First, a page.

"Brian Wilson Presents Smile"
If the Beach Boys had released "Smile" in 1967, as originally planned, it would have been an unprecedented merger of rock 'n' roll and art music. When head Beach Boy Brian Wilson finally released "Smile" last year, 37 years later, it was still unprecedented. Most attempts to blend rock and classical music have been ghastly assemblages of schmaltzy strings, bombastic guitars and bad poetry, but Wilson used the repeating motifs, shifting textures and through-line of classical composition not to replace pop's intimacy but to reinforce it, linking one personal moment to the next. "Smile" is rock 'n' roll's "Rhapsody in Blue."
"Smile" is not only one of pop's great albums; it's also one of music's great stories. Wilson moved from his early surf-music hits to a rivalry with the Beatles that yielded "Pet Sounds" and an almost-completed "Smile" before resistance from his band and his label triggered a nervous breakdown and a downward spiral that lasted decades. It was only in 2003 that Wilson was willing to face the demons from his past and try to finish "Smile" and perform it in London in early 2004.
David Leaf, Wilson's longtime biographer and confidant, has captured that tale in an impressive documentary, "Beautiful Dreamer: Brian Wilson and the Story of Smile." Leaf uses still photos, old film clips and interviews to trace Wilson's story from childhood to breakdown to comeback. Elvis Costello, Burt Bacharach and Beatles producer George Martin attest to the importance of "Smile," while Wilson, lyricist Van Dyke Parks and others explain how it was made. The film reaches a climax when Wilson sits backstage before the first London concert, paralyzed with fear. Paul McCartney comes backstage to give his old friend and rival a pep talk; Wilson reluctantly drags himself on stage, and an hour later he's beaming as the audience, including a fist-pumping McCartney, gives him a standing ovation.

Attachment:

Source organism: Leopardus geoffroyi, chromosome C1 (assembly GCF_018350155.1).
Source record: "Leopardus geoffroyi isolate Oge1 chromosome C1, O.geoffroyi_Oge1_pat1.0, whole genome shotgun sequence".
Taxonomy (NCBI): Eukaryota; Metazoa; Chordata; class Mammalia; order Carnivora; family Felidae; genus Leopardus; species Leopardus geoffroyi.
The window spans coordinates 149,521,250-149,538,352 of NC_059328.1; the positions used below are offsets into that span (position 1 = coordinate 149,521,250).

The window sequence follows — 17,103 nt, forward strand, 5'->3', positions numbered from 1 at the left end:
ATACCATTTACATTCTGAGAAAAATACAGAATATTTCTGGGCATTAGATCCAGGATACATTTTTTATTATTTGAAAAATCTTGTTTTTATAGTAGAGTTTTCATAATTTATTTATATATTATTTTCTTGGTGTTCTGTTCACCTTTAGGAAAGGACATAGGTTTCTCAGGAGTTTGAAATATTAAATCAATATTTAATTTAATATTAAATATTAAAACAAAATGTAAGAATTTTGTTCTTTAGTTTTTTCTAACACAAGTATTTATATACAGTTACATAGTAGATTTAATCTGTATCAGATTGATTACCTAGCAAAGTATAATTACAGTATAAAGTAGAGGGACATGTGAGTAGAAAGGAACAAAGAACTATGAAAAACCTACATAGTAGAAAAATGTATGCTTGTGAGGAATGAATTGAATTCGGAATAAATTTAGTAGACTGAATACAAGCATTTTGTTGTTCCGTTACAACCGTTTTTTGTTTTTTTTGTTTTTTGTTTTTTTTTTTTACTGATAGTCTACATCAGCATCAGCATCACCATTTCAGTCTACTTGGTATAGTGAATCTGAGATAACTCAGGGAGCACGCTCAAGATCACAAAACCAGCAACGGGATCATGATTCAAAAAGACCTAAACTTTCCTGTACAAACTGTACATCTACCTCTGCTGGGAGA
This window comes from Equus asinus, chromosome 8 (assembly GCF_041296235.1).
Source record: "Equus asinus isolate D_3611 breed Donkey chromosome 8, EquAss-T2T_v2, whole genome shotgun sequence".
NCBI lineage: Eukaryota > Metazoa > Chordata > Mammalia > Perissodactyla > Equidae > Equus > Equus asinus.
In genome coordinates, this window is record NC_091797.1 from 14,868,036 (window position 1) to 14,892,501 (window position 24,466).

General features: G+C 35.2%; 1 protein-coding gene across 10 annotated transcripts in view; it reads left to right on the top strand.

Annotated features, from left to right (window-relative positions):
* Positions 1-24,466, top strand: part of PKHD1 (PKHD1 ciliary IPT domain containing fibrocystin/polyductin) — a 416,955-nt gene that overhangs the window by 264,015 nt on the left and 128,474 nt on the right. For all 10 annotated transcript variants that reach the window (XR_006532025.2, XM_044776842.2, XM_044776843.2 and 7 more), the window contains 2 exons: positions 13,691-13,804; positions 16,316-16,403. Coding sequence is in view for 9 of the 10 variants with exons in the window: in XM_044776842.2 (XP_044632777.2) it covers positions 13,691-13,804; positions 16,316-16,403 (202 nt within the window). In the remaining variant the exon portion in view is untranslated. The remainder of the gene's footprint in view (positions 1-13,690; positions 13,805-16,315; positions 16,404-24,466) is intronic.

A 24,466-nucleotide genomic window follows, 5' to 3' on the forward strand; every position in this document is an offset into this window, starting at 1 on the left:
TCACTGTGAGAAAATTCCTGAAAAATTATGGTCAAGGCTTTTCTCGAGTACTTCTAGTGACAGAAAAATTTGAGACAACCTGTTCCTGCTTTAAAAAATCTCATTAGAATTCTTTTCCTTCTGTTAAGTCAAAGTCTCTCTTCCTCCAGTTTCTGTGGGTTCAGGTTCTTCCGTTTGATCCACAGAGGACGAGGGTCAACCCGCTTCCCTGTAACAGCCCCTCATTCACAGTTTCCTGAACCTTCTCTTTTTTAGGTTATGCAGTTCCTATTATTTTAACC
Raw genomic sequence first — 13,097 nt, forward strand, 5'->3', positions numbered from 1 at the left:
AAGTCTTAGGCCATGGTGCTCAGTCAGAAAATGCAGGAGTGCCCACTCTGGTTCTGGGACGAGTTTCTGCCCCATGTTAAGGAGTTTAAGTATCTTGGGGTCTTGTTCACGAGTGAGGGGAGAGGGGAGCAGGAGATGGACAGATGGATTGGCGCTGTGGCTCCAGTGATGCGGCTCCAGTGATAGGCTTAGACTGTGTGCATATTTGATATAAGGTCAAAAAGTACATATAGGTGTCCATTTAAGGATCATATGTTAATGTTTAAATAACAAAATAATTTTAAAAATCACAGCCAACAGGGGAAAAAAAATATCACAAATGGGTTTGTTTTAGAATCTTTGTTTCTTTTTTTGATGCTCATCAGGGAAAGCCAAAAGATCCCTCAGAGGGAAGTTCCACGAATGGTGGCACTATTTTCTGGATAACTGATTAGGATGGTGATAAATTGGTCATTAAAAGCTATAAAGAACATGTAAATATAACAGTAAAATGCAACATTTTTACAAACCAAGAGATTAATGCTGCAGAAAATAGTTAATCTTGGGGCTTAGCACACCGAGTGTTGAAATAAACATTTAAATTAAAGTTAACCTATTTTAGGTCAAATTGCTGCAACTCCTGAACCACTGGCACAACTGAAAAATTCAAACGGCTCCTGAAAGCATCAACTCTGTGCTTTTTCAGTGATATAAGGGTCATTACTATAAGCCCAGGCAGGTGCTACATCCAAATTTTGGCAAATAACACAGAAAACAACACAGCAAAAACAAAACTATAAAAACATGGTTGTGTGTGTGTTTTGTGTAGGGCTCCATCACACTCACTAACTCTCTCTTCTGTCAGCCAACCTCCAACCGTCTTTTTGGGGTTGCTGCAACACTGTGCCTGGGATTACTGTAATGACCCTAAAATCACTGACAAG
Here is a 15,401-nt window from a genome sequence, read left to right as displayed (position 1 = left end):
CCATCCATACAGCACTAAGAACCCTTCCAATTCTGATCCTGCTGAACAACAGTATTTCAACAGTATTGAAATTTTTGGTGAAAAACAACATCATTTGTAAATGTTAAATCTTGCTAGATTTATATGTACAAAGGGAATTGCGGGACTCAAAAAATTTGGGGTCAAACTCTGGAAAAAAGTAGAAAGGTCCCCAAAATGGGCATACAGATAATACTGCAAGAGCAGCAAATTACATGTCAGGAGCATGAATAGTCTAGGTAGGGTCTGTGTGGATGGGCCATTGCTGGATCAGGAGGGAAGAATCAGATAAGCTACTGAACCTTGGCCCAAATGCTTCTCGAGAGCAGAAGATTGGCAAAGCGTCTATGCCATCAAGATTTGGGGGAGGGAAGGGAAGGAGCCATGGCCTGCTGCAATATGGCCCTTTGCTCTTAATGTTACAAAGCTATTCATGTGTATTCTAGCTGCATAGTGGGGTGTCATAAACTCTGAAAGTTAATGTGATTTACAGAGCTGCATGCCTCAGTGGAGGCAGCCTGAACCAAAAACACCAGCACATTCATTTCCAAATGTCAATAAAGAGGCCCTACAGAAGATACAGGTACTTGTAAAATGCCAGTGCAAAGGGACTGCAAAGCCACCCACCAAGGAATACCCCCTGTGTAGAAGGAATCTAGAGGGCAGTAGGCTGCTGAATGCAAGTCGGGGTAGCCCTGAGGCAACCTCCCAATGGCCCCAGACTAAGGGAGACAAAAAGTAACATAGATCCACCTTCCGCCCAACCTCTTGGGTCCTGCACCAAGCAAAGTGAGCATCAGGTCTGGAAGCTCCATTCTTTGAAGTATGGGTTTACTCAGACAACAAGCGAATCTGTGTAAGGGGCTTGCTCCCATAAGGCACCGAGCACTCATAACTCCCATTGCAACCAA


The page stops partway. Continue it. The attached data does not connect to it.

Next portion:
The documentary is part of a two-DVD set, "Brian Wilson Presents Smile." The second disc is "Smile: Live Performance," a concert version of "Smile" at a Los Angeles soundstage at the end of the American tour. In Leaf's documentary, several musicians mention how Wilson and the band grew more confident with the material at each tour stop, and this version of "Smile" is stronger than last year's studio version or last year's show at the Warner Theatre. Wilson's singing still isn't as good as it was in the '60s, but it's better than it had been since the early '70s, and that's miracle enough.
-- Geoffrey Himes
Appearing Wednesday at Wolf Trap's Filene Center.